It is Week 7 of CEP 812. With this final blog post, I am finishing up my Graduate Certificate program in Educational Technology that will compliment my master’s in K-12 Educational Administration that I will be finishing at the end of the semester. So now is the time for reflection. What have I learned during CEP 810, 811 & 812? How has what I have learned about technology apply to my classroom, influence my teaching, and inform my future?
First, begin by watching this short video.
WARNING: Green Screen newbie, and NOT a saxophone player.
For this final week we were given an article by Thomas Friedman, author of “The World Is Flat”. In Friedman’s words, we are currently in the midst of “The Great Inflection”; a modulation in the function of the part we play in society (2013). In only a short few decades, technology has shifted how interact with the world, building a global community that is connected by social media, economic trade, and global interests. These are words that we have shared with our students many times and even place in our school mission statements. “Building global citizens…” However, have we considered the impact of this interconnectedness? Technology and competition have made some jobs obsolete and have required a large swath of the workforce to seek additional education to keep up with their quickly changing field. As technology continues to evolve and do the work of humans, our intelligences must evolve as well. It is Friedman’s belief that the future of successful individuals is no longer solely in their intelligence quotient (I.Q.), but in their passion (P.Q.) and creativity (C.Q.)
I am blessed to be a music teacher. On a daily basis I am given the opportunity to teach not just a subject, but an art that allows for passion and creativity to be cultivated and shared. P.Q. and C.Q. are highlighted in each student that I teach, for though they are tested on technical skills, they are rewarded greatest for passion and creativity. Notes and rhythms are the basis for music, but it is the dynamics, expression and phrasing that bring a piece of music to life. Music is where intelligence, passion and creativity intersect. Technology cannot infer musical phrases or expression; it requires a human to program explicit intents in order for a machine to recreate what the heart and mind desire from music. Though I can extol how I already foster and build passion and creativity in students through music, I must challenge MYSELF by seeking further ways to encourage P.Q. and C.Q. in my classroom.
This past year, I was encouraged by my participation in the Graduate Certificate program to embrace learning that is multi-modal, engaging and most of all sharable. I have learned to love the idea of not just learning something, but sharing what you have learned with other students, the school and even the world. Knowing something will be shared publicly raises expectations and encourages deeper thought. As such, I have dedicated myself this semester to creating sharable demonstrations of student knowledge. One such example is my green screen project that I am completing with my 5th graders. They and a partner choose a new song from the book that they will learn and perform in front of a green screen. They get to choose their background, whether video or image, props, partners, songs. Everything. Students get to take ownership of their learning and the creative process. As they teach themselves how to play the song they will also have to learn about the technology we are using to create the green screen video. Google drive, google image search, creative commons and fair use, green screen apps, etc. It is project based learning. They just see it as “performing.”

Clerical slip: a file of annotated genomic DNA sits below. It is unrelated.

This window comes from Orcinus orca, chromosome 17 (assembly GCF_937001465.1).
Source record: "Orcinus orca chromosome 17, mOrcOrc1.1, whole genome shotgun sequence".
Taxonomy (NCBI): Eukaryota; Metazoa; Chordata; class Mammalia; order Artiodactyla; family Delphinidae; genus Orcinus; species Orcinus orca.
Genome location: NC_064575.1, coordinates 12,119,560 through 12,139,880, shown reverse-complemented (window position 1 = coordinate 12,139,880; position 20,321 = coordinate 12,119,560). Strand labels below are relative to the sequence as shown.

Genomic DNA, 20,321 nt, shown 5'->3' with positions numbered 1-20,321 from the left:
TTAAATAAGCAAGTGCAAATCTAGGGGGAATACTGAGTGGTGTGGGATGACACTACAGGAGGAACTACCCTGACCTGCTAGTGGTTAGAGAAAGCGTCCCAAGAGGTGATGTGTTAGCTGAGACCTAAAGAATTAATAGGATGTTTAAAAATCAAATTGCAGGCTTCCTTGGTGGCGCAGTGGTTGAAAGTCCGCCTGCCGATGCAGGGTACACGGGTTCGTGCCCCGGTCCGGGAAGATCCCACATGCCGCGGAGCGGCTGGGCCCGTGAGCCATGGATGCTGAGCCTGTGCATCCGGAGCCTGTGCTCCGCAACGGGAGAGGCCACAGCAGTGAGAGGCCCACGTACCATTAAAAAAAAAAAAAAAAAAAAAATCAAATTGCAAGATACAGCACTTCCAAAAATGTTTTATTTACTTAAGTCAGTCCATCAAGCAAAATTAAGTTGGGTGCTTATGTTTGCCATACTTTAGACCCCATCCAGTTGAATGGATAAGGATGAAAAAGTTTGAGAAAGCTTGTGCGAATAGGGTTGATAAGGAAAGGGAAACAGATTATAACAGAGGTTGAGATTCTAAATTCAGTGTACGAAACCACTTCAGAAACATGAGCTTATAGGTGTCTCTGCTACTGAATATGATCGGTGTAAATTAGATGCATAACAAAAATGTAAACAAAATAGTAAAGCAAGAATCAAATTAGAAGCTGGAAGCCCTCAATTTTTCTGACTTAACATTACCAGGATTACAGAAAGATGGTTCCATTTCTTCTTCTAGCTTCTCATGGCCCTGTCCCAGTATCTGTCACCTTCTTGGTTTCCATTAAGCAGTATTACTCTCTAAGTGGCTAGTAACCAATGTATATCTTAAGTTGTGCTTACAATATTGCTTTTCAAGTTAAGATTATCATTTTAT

I foster creativity and passion in every single lesson. Students LOVE music and I love sharing my knowledge with them to enhance their ability to share their passion. James Gee (2013)would love this form of education, it is play. When they make a mistake, they simply learn how to correct it so they can get to their final goal – performing and sharing with others. Music will never be obsolete, but it CAN evolve.
Friedman, T. L. (2013). It’s P.Q. and C.Q. as Much as I.Q. Retrieved February 24, 2016, from http://www.nytimes.com/2013/01/30/opinion/friedman-its-pq-and-cq-as-much-as-iq.html?_r=0
Gee, J. P. (2013). The anti-education era: Creating smarter students through digital learning. New York, NY: Palgrave MacMillan.
P. B. (n.d.). Children At Play Sign. Retrieved March 3, 2016, from http://www.publicdomainpictures.net/view-image.php?image=110124&picture=children-at-play-sign